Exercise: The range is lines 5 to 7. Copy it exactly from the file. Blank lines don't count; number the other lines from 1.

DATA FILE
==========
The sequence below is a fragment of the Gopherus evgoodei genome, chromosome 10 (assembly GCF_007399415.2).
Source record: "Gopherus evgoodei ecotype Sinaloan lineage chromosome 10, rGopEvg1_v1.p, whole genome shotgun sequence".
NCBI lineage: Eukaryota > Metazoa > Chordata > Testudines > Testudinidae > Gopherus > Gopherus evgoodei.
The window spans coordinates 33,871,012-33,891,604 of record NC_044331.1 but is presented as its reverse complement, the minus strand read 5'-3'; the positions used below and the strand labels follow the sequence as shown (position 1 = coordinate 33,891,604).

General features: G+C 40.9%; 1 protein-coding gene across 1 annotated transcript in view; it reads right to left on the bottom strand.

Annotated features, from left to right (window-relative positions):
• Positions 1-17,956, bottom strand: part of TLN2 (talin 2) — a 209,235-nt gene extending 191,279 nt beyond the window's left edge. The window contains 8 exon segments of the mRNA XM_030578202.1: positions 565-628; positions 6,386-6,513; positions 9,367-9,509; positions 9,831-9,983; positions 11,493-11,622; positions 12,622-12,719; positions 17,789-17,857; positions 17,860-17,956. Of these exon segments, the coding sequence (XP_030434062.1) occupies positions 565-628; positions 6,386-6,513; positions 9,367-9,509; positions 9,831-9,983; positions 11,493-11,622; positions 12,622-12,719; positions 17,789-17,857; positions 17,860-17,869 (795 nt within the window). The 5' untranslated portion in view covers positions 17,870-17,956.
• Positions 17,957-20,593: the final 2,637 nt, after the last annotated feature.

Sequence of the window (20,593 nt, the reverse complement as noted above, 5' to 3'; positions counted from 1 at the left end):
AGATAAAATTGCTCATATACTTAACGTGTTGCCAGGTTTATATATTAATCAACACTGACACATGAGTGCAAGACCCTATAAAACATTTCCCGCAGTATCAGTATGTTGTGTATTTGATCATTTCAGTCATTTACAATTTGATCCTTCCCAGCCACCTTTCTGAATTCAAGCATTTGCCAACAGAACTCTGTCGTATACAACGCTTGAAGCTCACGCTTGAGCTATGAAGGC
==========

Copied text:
General features: G+C 40.9%; 1 protein-coding gene across 1 annotated transcript in view; it reads right to left on the bottom strand.

Annotated features, from left to right (window-relative positions):
• Positions 1-17,956, bottom strand: part of TLN2 (talin 2) — a 209,235-nt gene extending 191,279 nt beyond the window's left edge. The window contains 8 exon segments of the mRNA XM_030578202.1: positions 565-628; positions 6,386-6,513; positions 9,367-9,509; positions 9,831-9,983; positions 11,493-11,622; positions 12,622-12,719; positions 17,789-17,857; positions 17,860-17,956. Of these exon segments, the coding sequence (XP_030434062.1) occupies positions 565-628; positions 6,386-6,513; positions 9,367-9,509; positions 9,831-9,983; positions 11,493-11,622; positions 12,622-12,719; positions 17,789-17,857; positions 17,860-17,869 (795 nt within the window). The 5' untranslated portion in view covers positions 17,870-17,956.